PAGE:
(Reuters) - Britain’s Summit Therapeutics Plc said on Wednesday that it would stop developing its Duchenne muscular dystrophy (DMD) drug after it failed a mid-stage study, wiping out nearly 80 percent of its market value.
DMD is a rare, genetic disorder that hampers muscle movement mainly in men, affecting one in every 3,500 to 5,000 males. Lack of a protein called dystrophin can cause life-threatening damage to the heart and, over time, death, often at a young age.
Summit’s treatment, ezutromid, was evaluated in a total of 40 boys, with 38 completing the 48-week clinical trial. While the drug showed promise after 24 weeks, the effects were not seen after 48 weeks.
“While we believe utrophin modulation could still have a place in the treatment of DMD, it is clear that ezutromid is not providing a benefit for patients,” Chief Executive Officer Glyn Edwards said in a statement.
The trial results is a blow to patients with the debilitating disorder, which has few treatment options and is littered with failed studies.
“We are very disappointed with the results given the positive 24-week interim data,” SunTrust Robinson Humphrey analyst Edward Nash wrote in a note.
Sarepta Therapeutics Inc is currently the market leader for DMD treatment after its drug won U.S approval two years ago. Its another therapy also showed promising results last week.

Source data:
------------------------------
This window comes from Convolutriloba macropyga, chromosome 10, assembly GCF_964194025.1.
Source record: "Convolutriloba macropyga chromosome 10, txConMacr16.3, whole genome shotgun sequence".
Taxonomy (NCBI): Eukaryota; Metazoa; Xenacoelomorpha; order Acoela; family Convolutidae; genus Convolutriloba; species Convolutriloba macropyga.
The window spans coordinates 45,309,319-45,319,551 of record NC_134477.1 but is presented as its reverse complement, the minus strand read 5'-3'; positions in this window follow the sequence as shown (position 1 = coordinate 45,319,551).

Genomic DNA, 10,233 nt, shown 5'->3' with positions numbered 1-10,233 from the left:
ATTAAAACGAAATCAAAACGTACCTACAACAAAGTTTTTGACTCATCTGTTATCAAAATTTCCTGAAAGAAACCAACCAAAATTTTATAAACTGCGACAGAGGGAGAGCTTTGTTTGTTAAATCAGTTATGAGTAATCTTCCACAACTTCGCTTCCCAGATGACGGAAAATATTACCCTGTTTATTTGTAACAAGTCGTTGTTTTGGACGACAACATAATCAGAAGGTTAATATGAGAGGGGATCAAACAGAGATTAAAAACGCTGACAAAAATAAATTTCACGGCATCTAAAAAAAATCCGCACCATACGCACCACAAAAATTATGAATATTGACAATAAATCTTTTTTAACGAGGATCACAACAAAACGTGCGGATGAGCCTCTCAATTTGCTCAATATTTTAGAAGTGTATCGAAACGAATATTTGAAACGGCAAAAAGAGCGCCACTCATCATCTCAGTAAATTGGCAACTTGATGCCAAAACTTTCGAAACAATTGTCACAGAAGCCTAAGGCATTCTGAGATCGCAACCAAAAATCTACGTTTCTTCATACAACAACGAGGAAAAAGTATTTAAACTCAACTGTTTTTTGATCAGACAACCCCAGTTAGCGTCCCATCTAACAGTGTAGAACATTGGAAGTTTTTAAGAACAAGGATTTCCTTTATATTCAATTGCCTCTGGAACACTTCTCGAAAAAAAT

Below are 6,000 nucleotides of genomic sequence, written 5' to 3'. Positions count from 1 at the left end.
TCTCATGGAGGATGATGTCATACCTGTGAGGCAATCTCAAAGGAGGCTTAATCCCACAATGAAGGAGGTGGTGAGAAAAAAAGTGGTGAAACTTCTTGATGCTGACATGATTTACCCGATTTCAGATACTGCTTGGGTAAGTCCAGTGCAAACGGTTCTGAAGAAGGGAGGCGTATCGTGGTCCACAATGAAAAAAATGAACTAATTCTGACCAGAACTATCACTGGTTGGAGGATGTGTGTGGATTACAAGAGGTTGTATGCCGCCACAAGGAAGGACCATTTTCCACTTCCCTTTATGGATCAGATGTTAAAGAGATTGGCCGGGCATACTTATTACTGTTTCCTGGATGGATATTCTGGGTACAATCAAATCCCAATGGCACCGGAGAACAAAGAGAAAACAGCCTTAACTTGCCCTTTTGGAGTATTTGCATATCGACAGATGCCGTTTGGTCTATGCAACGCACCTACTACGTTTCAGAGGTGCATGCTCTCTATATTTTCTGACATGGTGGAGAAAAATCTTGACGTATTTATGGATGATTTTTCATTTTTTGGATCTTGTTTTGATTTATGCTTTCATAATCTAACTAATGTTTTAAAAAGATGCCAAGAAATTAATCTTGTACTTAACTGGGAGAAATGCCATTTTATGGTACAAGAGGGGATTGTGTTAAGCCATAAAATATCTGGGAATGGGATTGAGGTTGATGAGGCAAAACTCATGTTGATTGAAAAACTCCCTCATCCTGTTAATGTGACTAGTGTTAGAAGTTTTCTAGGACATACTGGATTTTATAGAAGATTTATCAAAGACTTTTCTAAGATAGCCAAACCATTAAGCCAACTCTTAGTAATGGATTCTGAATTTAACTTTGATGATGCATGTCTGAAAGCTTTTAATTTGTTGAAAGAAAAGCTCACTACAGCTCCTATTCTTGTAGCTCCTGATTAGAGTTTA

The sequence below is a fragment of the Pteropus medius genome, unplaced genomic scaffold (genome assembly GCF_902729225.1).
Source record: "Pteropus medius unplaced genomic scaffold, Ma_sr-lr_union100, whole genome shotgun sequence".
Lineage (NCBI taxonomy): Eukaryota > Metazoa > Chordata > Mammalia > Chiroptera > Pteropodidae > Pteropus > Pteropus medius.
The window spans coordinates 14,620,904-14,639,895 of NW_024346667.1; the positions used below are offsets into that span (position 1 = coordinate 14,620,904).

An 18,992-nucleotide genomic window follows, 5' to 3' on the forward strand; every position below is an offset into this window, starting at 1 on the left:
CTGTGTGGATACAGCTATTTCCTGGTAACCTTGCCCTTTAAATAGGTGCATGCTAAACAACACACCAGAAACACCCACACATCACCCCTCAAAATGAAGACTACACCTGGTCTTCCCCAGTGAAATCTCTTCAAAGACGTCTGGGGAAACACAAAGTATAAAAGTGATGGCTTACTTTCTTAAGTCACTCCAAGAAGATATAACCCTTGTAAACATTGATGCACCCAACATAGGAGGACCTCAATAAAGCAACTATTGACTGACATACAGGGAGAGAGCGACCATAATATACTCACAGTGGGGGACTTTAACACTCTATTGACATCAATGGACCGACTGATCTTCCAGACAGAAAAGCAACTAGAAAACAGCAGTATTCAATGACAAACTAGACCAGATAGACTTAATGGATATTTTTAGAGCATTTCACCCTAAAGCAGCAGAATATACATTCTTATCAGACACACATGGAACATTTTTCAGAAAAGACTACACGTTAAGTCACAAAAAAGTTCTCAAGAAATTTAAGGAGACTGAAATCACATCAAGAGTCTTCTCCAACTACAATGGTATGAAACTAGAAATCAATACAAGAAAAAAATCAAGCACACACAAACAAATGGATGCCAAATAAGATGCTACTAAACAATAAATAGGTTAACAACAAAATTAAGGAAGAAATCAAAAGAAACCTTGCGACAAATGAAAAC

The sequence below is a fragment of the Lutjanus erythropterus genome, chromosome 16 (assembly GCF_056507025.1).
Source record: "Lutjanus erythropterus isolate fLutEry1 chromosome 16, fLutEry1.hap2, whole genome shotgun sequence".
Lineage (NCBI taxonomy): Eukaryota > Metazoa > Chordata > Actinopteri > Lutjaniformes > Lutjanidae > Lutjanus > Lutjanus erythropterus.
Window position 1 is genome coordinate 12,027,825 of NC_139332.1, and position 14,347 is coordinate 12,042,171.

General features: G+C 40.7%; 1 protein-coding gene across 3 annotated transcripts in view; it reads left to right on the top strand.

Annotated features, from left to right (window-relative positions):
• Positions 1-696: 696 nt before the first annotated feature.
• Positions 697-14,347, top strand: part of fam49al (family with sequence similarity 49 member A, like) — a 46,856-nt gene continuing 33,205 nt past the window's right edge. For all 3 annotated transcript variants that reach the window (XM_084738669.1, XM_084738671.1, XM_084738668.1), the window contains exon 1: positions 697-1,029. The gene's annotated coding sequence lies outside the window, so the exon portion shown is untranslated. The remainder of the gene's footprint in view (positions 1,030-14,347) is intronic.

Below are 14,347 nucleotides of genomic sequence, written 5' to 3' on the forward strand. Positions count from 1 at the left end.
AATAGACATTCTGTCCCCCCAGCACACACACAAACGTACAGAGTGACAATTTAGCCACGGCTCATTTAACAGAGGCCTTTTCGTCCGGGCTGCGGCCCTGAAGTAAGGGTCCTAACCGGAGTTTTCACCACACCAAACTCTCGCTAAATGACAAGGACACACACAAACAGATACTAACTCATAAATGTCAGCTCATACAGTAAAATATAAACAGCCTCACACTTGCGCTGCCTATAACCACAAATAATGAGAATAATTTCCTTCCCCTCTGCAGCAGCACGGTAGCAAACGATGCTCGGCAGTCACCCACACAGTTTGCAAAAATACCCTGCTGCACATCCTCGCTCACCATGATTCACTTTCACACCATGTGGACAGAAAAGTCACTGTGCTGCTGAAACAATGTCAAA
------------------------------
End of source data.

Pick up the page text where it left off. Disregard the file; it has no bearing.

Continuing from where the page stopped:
Among others, PTC Therapeutics Inc has an approved drug for the disease, while Solid Biosciences is developing a gene therapy for DMD.
Summit, which also plans to implement cost-cutting measure, said it will now focus its operations on the development of its pipeline of antibiotics.
The company’s lead product candidate, ridinilazole, is expected to enter late-stage clinical trials for the treatment of C. difficile infection in first quarter of 2019, it said.
The company’s U.S. shares were down 76 percent at $3, while its London-listed shares were down 70 pct at 195 pence.
Reporting by Manas Mishra and Ankur Banerjee in Bengaluru; Editing by Shounak Dasgupta and Anil D'Silva